Unlike a Decca tree, The mics here seem to be in a line, or maybe even the m49 is a bit behind the 170’s, so one doesn’t benefit from the “forward gain” of having earlier time of arrival cues in the center mic. And that wouldn’t really be helpful or desirable in this instance.

Without being present for the session or the mix, or being in touch with the engineers, it is nearly impossible to know what the final balance was, though studying the sound of record should give some indication based on how strong the center image of the voice sound is.

I will see if I can go back and find some album EPK videos that feature similar setups to this. I think I remember a few off the top of my head that may be relevant.

Maybe I am misreading, and if so that is my fault, but there often seems to be a strong negative reaction to techniques demonstrated in posts like this, that such techniques “don’t work”, or don’t work well, or are inferior to other, better techniques, based on what I would describe as a shallow theoretical understanding of mic technique. I don’t much see the point in those responses, as they do not usually help to answer the questions posed by the OP’s of what they are seeing and why one would use a setup. That’s what I’m reacting to above. If you were to ask “what’s a good mayonnaise-based sauce for French fries?”, and received the answer that “mayonnaise is gross and you should prefer ketchup outright for X or Y objective reason”, well that’s not very helpful, is it?

(Edit to say that I looked this album up, it is engineered by Jonathan Stokes, who learned and worked under the greats at Decca in the 80s and 90s, and has a great many credits to his name. His use of this technique can be taken as a ringing endorsement of its effectiveness.)

Quote:
Originally Posted by studer58 View Post
A bit harsh Kevin, as all I see in this case are well intentioned guesses and speculation about how an obviously-oft used trio of spot mics manages to avoid phasing, in terms of real-world results ? Pure theory would suggest that phasing might be expected, and we're just advancing ideas as to how that's avoided by the pros we see on YouTube.

You probably have a few ex-Decca recording engineers on your speed-dial...call 'em up on our behalf and share the good oil here, to end the agony

Inquiring minds (genuinely) want to know....
Old 4 weeks ago
  #30
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Quote:
Originally Posted by king2070lplaya View Post
Maybe I am misreading, and if so that is my fault, but there often seems to be a strong negative reaction to techniques demonstrated in posts like this, that such techniques “don’t work”, or don’t work well, or are inferior to other, better techniques, based on what I would describe as a shallow theoretical understanding of mic technique. I don’t much see the point in those responses, as they do not usually help to answer the questions posed by the OP’s of what they are seeing and why one would use a setup. That’s what I’m reacting to above. If you were to ask “what’s a good mayonnaise-based sauce for French fries?”, and received the answer that “mayonnaise is gross and you should prefer ketchup outright for X or Y objective reason”, well that’s not very helpful, is it?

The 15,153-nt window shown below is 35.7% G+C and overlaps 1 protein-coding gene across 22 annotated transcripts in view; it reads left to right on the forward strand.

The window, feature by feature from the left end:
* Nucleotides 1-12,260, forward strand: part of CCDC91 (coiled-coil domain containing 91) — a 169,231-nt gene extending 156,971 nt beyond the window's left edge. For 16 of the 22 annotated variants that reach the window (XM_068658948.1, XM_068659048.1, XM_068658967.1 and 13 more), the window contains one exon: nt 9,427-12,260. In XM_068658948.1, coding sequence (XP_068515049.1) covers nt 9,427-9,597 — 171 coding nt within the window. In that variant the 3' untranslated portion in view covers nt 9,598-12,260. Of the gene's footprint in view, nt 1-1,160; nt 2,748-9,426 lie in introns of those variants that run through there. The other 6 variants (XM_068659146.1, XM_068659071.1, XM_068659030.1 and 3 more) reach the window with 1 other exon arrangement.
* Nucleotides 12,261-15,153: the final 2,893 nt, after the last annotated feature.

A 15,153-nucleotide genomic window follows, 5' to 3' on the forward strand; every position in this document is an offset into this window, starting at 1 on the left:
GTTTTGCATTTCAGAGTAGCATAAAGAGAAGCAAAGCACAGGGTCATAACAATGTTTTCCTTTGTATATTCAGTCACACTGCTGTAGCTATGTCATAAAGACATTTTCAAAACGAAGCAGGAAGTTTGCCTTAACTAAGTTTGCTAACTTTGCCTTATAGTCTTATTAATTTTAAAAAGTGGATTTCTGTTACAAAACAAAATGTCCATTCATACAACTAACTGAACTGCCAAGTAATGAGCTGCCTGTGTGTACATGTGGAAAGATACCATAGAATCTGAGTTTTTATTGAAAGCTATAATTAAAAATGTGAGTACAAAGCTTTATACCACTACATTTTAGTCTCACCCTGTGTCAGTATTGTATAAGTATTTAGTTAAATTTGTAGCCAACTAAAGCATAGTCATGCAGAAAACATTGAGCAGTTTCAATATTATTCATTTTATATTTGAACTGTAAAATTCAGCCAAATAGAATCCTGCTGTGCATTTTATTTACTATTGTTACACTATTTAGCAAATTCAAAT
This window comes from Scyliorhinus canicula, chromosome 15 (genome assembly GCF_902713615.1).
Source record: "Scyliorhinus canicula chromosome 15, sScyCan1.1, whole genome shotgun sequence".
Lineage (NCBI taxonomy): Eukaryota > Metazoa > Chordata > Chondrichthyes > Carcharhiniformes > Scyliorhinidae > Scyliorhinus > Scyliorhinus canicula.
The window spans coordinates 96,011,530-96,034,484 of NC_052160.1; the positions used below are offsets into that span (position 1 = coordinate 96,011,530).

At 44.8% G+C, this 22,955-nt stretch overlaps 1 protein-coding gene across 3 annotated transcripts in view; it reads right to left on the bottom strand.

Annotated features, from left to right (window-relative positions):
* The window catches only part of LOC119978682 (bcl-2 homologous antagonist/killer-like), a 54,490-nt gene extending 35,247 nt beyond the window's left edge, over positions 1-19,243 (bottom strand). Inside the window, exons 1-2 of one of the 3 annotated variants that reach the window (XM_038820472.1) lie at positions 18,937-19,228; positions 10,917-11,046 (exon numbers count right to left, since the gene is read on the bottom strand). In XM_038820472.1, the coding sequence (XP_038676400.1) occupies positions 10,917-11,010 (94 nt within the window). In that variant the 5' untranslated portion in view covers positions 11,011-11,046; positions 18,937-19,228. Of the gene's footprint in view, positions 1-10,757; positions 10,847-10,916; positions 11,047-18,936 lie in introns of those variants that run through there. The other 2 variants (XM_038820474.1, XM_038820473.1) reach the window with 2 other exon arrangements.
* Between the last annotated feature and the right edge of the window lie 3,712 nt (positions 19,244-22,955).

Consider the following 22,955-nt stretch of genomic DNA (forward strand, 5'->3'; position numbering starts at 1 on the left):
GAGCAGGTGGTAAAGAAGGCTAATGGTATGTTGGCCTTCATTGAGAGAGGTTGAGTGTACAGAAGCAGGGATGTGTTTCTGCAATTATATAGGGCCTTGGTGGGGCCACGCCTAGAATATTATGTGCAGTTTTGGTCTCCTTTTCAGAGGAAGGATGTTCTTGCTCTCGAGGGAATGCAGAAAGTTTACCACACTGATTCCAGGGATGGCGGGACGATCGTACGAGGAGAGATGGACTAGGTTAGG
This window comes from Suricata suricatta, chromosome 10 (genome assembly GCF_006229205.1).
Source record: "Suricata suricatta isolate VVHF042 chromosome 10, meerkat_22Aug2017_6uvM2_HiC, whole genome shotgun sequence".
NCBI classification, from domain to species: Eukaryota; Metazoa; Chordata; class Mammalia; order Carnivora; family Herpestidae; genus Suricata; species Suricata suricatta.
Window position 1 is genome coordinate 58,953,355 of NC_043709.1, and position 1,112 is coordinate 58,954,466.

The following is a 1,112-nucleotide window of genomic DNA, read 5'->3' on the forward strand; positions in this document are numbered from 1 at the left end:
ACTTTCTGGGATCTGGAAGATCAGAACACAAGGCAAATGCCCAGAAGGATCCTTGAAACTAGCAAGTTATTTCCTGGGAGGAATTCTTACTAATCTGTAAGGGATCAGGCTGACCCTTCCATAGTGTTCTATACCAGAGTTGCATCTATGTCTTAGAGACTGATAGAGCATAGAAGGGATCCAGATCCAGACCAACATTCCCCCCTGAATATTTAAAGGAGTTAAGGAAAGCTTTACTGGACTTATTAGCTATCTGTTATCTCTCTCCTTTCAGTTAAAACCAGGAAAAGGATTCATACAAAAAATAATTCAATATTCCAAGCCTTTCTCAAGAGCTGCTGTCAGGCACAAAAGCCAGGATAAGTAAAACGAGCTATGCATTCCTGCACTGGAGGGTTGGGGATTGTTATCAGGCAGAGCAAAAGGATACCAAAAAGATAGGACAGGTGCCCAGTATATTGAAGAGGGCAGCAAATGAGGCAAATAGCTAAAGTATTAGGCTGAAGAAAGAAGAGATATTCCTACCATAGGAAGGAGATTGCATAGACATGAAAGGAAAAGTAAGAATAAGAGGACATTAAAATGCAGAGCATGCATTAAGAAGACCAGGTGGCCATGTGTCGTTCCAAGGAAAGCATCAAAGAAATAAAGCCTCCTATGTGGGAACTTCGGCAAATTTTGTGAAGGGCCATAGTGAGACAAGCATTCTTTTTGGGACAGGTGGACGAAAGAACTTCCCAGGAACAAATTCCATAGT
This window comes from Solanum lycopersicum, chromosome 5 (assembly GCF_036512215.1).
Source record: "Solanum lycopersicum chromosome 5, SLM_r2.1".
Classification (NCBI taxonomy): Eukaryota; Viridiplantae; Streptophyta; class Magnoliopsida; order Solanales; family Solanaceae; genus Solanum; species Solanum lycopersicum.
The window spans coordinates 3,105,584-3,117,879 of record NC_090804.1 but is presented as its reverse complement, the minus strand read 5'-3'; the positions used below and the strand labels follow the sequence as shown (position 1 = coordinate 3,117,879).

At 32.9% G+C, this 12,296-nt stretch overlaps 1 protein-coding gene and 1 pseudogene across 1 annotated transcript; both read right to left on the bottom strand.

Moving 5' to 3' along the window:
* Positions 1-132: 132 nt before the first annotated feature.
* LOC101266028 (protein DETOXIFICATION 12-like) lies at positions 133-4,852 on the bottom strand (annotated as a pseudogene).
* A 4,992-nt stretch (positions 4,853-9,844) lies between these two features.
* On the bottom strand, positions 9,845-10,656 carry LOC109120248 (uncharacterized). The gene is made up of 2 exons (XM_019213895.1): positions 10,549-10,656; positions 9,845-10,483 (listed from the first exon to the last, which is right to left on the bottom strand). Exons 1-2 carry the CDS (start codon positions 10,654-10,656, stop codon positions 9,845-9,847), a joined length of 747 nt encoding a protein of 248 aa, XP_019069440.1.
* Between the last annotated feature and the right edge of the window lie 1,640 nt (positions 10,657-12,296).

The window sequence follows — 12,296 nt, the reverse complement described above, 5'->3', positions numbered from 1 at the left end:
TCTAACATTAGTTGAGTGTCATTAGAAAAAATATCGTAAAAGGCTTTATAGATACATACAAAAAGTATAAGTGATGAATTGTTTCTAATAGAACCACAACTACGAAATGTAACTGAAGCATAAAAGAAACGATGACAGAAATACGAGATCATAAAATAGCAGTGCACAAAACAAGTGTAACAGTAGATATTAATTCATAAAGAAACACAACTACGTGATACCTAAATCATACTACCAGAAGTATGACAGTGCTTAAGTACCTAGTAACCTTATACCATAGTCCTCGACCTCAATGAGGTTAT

(Edit to say that I looked this album up, it is engineered by Jonathan Stokes, who learned and worked under the greats at Decca in the 80s and 90s, and has a great many credits to his name. His use of this technique can be taken as a ringing endorsement of its effectiveness.)
It would be very naive or arrogant to pronounce that an example like this one, where major talent meets major label and studio investment meets top engineering practice was simply wrong or intrinsically flawed. Clearly not the case.

However on first appearance there are aspects that either provoke a quizzical look or ring warning bells about phase cancellations etc....and there's nothing wrong with exchanges of views on why this clearly isn't so !

Maybe this sort of 3 mic vocal spot method is a relatively new innovation, compared with the older Decca practice of a single voice spot, and thus it's clearly of interest to trace the genesis of such new innovations.

We all know there are often several possible approaches to miking a particular musical event....we discuss the variables, preferences, pros/cons and drawbacks of these often...but simple uncritical acceptance of methodology doesn't advance art or science helpfully either.

As Tony Faulkner often repeats "the maths may not be elegant, or perhaps it's even theoretically incorrect, but if it sounds right....then that's all that counts"

This forum is a broad church, encompassing adherents to many recording approaches, and it's all the stronger for that diversity